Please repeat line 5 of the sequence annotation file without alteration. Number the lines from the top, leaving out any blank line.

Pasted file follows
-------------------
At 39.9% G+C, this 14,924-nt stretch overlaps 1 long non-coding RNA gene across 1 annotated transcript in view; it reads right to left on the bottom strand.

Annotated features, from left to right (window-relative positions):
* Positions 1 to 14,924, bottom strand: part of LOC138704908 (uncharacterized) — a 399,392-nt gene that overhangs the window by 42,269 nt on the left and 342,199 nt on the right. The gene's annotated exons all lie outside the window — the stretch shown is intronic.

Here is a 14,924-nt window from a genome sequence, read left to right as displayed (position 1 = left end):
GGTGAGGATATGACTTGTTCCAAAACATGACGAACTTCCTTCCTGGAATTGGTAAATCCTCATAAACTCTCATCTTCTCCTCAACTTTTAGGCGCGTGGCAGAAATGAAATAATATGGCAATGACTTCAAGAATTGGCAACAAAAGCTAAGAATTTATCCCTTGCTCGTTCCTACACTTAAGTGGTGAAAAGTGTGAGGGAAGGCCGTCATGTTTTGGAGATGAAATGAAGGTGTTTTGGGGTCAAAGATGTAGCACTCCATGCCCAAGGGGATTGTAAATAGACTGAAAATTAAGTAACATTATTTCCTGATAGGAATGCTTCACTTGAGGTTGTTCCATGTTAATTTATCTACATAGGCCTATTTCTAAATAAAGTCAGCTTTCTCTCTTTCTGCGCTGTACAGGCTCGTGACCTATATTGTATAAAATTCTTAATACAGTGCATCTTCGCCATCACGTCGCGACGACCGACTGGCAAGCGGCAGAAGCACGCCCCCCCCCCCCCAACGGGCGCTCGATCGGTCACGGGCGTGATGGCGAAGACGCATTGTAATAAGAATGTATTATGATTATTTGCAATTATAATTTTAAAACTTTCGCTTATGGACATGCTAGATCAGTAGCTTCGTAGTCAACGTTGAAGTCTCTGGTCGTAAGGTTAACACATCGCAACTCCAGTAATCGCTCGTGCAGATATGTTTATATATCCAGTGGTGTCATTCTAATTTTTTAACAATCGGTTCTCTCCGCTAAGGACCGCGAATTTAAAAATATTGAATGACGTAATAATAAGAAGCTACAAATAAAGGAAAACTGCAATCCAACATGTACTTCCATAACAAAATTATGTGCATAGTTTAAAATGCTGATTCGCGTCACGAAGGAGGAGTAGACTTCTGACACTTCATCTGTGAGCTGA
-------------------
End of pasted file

GGTGAGGATATGACTTGTTCCAAAACATGACGAACTTCCTTCCTGGAATTGGTAAATCCTCATAAACTCTCATCTTCTCCTCAACTTTTAGGCGCGTGGCAGAAATGAAATAATATGGCAATGACTTCAAGAATTGGCAACAAAAGCTAAGAATTTATCCCTTGCTCGTTCCTACACTTAAGTGGTGAAAAGTGTGAGGGAAGGCCGTCATGTTTTGGAGATGAAATGAAGGTGTTTTGGGGTCAAAGATGTAGCACTCCATGCCCAAGGGGATTGTAAATAGACTGAAAATTAAGTAACATTATTTCCTGATAGGAATGCTTCACTTGAGGTTGTTCCATGTTAATTTATCTACATAGGCCTATTTCTAAATAAAGTCAGCTTTCTCTCTTTCTGCGCTGTACAGGCTCGTGACCTATATTGTATAAAATTCTTAATACAGTGCATCTTCGCCATCACGTCGCGACGACCGACTGGCAAGCGGCAGAAGCACGCCCCCCCCCCCCCAACGGGCGCTCGATCGGTCACGGGCGTGATGGCGAAGACGCATTGTAATAAGAATGTATTATGATTATTTGCAATTATAATTTTAAAACTTTCGCTTATGGACATGCTAGATCAGTAGCTTCGTAGTCAACGTTGAAGTCTCTGGTCGTAAGGTTAACACATCGCAACTCCAGTAATCGCTCGTGCAGATATGTTTATATATCCAGTGGTGTCATTCTAATTTTTTAACAATCGGTTCTCTCCGCTAAGGACCGCGAATTTAAAAATATTGAATGACGTAATAATAAGAAGCTACAAATAAAGGAAAACTGCAATCCAACATGTACTTCCATAACAAAATTATGTGCATAGTTTAAAATGCTGATTCGCGTCACGAAGGAGGAGTAGACTTCTGACACTTCATCTGTGAGCTGA